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What Microsoft's new product groups mean for Windows, Office, and more

Mark Hachman | July 12, 2013
Microsoft realigns groups by function rather than platform or product, aiming for a smoother development cycle internally, and a smoother user experience externally.

Microsoft Dynamics will have its own group, as will the Advanced Strategy and Research Group (aka Microsoft Research). Marketing, business development and evangelism, and the backoffice functions of finance, legal and corporate, and HR, will also have their own groups. The chief operating officer, Kevin Turner, will be his own group as well.

Will more collaboration mean less distinction?
Placing technologies first and foremost makes sense, in a way. Microsoft's ecosystem has notoriously favored Windows, but even Windows 8 has barely cracked 100,000 apps in the Windows Store. Still, I think the question that will overshadow Microsoft in the months to come is how the company's individual product managers will operate under these new marching orders. Will this empower them to coordinate and pull from disparate groups and improve their technologies? Or will they all be plagued with a sense of sameness, and with less emphasis on polish and pleasing the user?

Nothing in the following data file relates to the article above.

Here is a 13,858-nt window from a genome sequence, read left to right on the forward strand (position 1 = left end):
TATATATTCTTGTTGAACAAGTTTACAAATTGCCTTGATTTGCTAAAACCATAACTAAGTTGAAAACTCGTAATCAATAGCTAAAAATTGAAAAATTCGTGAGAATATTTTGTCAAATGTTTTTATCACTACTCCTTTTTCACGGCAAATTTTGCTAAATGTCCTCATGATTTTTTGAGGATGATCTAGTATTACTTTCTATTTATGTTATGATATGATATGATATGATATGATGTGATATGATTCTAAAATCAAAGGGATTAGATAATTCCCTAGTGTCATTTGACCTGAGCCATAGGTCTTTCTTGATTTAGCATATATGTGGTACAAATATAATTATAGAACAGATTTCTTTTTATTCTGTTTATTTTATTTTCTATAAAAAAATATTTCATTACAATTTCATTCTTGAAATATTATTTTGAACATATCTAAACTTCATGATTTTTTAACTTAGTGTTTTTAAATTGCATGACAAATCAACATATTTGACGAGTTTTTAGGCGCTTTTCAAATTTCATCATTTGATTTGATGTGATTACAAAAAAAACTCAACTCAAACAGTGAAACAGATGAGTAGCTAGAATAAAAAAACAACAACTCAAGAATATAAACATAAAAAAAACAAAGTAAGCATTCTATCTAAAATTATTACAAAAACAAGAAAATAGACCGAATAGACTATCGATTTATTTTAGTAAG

What we do know is this: Microsoft's Turner this week promised even more innovation for Microsoft in the year ahead than what Microsoft accomplished through July. And what the company does, or does not do, during that time, will be viewed through that prism.

 

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